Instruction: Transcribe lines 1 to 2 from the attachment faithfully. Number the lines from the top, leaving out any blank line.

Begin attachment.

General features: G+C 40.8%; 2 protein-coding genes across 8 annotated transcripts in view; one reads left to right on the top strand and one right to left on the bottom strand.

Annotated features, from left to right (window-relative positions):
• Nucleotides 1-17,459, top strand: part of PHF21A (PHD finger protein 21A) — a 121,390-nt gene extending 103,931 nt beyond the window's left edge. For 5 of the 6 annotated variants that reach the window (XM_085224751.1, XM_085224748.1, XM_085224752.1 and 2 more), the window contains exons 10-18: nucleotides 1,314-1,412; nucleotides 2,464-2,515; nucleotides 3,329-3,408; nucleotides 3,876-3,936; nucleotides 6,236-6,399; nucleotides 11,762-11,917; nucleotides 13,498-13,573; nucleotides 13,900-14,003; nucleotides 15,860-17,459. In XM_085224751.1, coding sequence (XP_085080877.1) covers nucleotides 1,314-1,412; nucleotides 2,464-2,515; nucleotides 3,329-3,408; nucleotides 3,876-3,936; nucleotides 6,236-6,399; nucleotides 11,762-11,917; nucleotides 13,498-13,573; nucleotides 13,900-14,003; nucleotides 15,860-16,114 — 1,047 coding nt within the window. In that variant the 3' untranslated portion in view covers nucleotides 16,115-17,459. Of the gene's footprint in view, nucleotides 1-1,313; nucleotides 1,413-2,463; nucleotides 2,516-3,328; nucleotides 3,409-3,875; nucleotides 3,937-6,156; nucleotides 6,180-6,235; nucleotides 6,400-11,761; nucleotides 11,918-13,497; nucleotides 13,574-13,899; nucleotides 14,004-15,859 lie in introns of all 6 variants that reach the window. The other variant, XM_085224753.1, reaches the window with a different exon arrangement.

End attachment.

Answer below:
General features: G+C 40.8%; 2 protein-coding genes across 8 annotated transcripts in view; one reads left to right on the top strand and one right to left on the bottom strand.

Annotated features, from left to right (window-relative positions):